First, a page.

In the same way thousands of Protestants who experienced Maidan made a personal choice to recognize the Greek Catholics as their brothers. Many pastors recognized Cardinal Lyubomir Guzar and Archbishop Svyatoslav Shevchuk as heroes of our time. Protestants and Greek Catholics were united by Evangelical values of freedom and truth, and also by active patriotism. Ukrainian Orthodox (Kiev patriarchate) believers and Roman Catholics showed their solidarity with them. The connection between living individuals revealed a connection between the traditions of the East and West, Orthodoxy and Catholicism, as well as with “in-between,” complex, inclusive churches – Greek Catholics and the Protestants. 
Clearly in the modern world the meaning of individual choice in favor of inclusive identity and inter-church Christianity will grow, and church leaders won’t be able to control it. While before lay people asked the churches themselves (i.e., the clergy) questions about dialogue and unity among churches, now everything has changed. “Seekers” don’t ask questions, and if they do, then they answer them themselves. Church leaders have changed from answer-givers to observers. The initiative has passed to ordinary Christians. Now they are no longer asking standard questions, such as, “Can we pray together with Protestants?” or “Are there born again believers among the Greek Catholics?” But rather people are asking questions seeking to understand the meaning and consequences of that which has alreadytaken place: “How does understanding of the Church change, taking into account that church walls have alreadybecome transparent, and that a connection can be felt between several traditions at once, that the spiritual experience of unity alreadydoes not fit into a standard confessional framework, and the spiritual search is leading further and Christianity can be better understood not as living in a home, but as a pilgrimage?”
At the same time that Protestantism reveals its spiritual roots, depth, and history, Greek Catholicism is becoming Evangelical. Here they can serve one another, and, most importantly, our contemporaries. Simplicity and depth, the Gospel and tradition are interesting and effective together, not separately. Their dialogue is the path to unity in the Church in the diversity of her relevant concrete historical forms. Thus Ukrainian Protestants and Greek Catholics are predestined to converge not only by historical fate and structural similarity, but by national context and cultural demand, and also the theological-ecclesiological mystery of God’s Plan for the Church and its mission in the world.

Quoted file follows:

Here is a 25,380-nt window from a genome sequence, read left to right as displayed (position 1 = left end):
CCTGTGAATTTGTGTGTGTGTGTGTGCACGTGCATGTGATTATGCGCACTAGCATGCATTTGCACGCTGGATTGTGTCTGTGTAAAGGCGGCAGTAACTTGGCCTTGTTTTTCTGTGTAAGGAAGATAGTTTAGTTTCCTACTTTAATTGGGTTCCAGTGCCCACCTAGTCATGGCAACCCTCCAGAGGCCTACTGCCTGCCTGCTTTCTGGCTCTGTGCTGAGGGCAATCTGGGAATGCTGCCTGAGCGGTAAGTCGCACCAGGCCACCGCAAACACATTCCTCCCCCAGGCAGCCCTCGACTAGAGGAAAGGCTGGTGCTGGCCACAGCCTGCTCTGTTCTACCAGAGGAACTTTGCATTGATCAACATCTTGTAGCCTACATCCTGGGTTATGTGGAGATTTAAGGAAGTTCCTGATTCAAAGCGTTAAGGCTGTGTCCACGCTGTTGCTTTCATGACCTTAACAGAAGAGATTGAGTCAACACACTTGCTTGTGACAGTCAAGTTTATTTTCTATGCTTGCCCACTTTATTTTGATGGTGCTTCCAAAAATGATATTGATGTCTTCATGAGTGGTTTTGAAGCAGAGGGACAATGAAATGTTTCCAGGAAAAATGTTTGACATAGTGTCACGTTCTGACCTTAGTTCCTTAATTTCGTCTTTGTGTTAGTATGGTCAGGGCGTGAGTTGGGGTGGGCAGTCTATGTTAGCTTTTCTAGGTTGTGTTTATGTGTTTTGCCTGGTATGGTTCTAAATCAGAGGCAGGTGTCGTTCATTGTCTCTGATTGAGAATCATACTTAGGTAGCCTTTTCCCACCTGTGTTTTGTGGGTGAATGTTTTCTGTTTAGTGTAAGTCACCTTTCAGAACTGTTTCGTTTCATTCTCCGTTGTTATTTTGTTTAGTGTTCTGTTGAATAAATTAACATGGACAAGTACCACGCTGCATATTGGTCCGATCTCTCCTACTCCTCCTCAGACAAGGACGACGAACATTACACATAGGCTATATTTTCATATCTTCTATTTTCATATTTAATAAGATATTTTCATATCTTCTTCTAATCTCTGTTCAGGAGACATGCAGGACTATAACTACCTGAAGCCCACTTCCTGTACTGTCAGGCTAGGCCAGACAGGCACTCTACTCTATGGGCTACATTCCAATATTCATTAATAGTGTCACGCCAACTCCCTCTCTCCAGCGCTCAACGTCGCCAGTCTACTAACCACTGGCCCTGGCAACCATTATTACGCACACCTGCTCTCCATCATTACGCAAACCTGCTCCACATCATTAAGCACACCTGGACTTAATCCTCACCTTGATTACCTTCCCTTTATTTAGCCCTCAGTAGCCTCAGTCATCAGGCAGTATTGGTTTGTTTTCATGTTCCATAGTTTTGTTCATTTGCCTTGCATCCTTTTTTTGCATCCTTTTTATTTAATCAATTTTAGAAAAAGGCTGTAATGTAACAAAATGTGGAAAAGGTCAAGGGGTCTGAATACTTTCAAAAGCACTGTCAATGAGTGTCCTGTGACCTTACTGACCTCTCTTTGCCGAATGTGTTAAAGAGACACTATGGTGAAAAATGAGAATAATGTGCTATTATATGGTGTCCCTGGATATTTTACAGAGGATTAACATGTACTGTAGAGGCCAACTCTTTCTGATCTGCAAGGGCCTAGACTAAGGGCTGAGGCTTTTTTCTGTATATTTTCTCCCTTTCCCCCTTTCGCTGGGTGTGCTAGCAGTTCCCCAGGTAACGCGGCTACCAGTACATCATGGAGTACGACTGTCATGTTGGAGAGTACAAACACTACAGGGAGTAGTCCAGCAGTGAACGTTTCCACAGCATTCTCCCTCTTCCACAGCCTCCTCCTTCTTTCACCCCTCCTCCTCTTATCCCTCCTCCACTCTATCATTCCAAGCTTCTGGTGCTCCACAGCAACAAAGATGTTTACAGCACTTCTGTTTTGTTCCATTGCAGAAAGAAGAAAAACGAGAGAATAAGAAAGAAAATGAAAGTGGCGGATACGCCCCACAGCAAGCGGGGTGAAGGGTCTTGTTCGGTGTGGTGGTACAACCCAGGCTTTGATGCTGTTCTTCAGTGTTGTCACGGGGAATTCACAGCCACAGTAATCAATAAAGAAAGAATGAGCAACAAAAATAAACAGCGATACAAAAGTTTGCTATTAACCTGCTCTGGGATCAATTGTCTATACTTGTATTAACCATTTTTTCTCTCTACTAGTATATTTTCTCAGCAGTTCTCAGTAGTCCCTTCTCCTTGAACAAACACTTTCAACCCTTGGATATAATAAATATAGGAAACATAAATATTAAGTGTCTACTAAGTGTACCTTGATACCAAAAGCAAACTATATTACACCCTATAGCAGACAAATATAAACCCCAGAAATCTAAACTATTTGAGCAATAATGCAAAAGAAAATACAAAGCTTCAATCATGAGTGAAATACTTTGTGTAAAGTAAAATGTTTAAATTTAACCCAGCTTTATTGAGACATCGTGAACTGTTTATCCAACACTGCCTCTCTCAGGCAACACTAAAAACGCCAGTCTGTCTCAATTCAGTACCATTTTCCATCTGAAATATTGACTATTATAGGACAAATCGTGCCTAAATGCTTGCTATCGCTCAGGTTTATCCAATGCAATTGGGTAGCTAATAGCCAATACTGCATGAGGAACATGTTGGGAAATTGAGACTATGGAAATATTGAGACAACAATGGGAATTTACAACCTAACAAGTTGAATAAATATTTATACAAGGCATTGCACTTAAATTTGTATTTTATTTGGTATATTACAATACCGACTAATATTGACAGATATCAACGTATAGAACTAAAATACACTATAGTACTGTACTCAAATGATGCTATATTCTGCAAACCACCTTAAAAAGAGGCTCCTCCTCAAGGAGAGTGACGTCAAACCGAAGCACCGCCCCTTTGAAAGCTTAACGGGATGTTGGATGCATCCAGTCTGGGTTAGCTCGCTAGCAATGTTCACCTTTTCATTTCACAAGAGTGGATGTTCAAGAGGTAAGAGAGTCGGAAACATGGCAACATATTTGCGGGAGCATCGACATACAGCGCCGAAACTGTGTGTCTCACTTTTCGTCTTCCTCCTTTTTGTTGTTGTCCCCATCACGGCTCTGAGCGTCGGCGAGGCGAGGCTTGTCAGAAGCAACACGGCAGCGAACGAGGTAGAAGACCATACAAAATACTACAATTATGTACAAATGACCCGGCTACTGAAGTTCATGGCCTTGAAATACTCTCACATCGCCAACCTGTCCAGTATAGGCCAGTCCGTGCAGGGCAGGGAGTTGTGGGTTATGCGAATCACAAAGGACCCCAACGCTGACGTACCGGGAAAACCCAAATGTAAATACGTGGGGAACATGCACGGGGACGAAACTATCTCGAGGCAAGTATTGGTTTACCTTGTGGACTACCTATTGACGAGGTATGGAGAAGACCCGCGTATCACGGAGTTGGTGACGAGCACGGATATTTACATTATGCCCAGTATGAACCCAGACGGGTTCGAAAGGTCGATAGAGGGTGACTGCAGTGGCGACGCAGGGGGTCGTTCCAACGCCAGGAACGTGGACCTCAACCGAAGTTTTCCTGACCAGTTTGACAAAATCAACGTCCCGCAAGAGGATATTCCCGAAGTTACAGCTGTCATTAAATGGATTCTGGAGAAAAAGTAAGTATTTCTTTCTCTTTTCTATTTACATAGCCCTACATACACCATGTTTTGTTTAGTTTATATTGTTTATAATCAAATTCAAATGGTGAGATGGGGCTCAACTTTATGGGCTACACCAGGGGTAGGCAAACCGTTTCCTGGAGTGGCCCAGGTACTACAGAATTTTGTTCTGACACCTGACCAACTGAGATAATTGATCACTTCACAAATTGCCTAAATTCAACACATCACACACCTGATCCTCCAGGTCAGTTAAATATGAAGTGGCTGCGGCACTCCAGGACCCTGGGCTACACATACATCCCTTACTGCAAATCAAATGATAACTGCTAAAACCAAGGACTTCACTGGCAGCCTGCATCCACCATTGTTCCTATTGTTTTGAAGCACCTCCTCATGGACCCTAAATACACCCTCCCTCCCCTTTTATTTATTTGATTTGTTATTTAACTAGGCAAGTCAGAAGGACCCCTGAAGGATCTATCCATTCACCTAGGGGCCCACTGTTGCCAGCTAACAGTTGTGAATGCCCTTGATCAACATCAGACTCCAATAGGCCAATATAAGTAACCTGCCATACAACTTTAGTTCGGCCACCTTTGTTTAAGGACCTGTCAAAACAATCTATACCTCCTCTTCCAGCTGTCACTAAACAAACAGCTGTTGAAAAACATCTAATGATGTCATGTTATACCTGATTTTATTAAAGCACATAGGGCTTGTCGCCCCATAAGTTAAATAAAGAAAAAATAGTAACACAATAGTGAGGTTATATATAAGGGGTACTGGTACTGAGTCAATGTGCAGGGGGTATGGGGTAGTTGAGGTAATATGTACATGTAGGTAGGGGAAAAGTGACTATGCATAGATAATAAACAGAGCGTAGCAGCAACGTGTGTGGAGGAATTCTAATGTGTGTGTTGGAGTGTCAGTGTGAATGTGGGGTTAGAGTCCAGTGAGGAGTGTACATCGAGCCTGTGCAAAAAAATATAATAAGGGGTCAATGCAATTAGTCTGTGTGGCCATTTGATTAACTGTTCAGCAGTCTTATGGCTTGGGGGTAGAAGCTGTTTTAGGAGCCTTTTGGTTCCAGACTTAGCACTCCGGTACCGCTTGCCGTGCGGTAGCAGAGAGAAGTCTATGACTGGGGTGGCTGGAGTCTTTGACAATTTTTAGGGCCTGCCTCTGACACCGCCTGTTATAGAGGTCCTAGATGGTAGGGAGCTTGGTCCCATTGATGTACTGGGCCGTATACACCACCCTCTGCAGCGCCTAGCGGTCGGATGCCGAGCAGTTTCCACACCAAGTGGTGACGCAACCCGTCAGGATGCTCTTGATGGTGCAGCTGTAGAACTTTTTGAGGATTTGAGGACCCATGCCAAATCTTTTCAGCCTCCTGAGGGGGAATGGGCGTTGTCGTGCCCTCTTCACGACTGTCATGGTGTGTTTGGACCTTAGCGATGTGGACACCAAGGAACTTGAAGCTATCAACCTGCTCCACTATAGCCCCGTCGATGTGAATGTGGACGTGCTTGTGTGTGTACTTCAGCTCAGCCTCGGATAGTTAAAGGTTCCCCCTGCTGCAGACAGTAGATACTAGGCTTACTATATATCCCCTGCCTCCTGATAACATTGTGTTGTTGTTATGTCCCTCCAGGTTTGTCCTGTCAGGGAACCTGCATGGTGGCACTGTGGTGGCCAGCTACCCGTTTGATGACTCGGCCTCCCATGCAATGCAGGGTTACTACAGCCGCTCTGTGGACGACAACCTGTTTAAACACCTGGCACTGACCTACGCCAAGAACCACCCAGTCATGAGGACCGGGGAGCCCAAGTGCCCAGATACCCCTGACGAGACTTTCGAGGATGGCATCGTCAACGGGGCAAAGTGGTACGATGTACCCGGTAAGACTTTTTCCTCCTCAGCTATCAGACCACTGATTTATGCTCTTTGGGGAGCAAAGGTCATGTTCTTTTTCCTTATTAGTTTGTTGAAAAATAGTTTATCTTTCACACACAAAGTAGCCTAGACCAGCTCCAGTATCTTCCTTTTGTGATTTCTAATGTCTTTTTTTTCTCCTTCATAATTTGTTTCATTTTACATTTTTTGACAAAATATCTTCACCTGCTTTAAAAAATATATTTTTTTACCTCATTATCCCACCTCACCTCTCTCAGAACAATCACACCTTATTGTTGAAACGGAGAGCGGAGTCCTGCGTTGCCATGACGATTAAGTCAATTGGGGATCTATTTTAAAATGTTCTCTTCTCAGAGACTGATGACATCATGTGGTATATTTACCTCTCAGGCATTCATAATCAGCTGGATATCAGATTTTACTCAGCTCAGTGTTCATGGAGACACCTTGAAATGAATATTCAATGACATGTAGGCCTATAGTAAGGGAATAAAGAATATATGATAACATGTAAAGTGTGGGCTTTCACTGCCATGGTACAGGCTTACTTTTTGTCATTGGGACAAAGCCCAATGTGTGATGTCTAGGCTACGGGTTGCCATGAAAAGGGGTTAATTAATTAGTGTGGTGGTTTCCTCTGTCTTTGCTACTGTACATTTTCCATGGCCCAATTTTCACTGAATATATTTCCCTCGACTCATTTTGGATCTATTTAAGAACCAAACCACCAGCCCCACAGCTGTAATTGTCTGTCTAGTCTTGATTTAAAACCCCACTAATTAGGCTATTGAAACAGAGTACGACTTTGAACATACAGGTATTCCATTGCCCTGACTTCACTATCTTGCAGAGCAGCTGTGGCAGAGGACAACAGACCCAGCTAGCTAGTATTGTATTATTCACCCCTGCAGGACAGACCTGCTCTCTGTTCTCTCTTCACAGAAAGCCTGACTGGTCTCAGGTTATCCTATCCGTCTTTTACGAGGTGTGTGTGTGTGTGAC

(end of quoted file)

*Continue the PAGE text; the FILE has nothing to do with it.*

1.             Arjakovsky, Antoine. “The Role of the Churches in the Ukrainian Revolution.” (
2.             Ekman, Ulf.Spiritual Roots.Мoscow: Golden Pages, 2012. (Экман, Ульф. Духовные корни. Москва: Золотые страницы, 2012)
3.             Gradirovsky, Sergey. “Church Archaeology.” The Church Yesterday, Today, and Tomorrow. Reports from an International Theological Conference, DCU, April 25-27, 2013. Cherkassy: Colloquium, 2014. p.42-55 (Градировский, Сергей. “Церковная археология”. Церковь вчера, сегодня и завтра. Доклады международной богословской конференции. ДХУ, 25-27 апреля 2013. Черкассы: Коллоквиум, 2014)  
4.             Manannikov, Igor. “Greek Catholicism in Russia as a Hypothesis.”Мананников, Игорь. Греко-католицизм в России как гипотеза)
5.             Panych, Elena. “Sect or Church?” Theological Reflections. Special Edition. “Bible. Theology. Church.” 2013. p. 259-276 (Панич, Елена. Секта или церковь? Богословские размышления.Специальный выпуск “Библия. Богословие. Церковь”. 2013)
6.             Prokhorov, Constantine. “Between the West and East. Notes on the origin of the evangelical movement in Russia.” Theological Reflections. #13. 2012. p. 79-105
7.             Proshak, Vitaly V. “From Civil Spring to Democratic Summer. Constitution, Human Rights and Freedom of Religion in Eurasia.” Oisterwijk: Wolf Legal Publishers, 2014.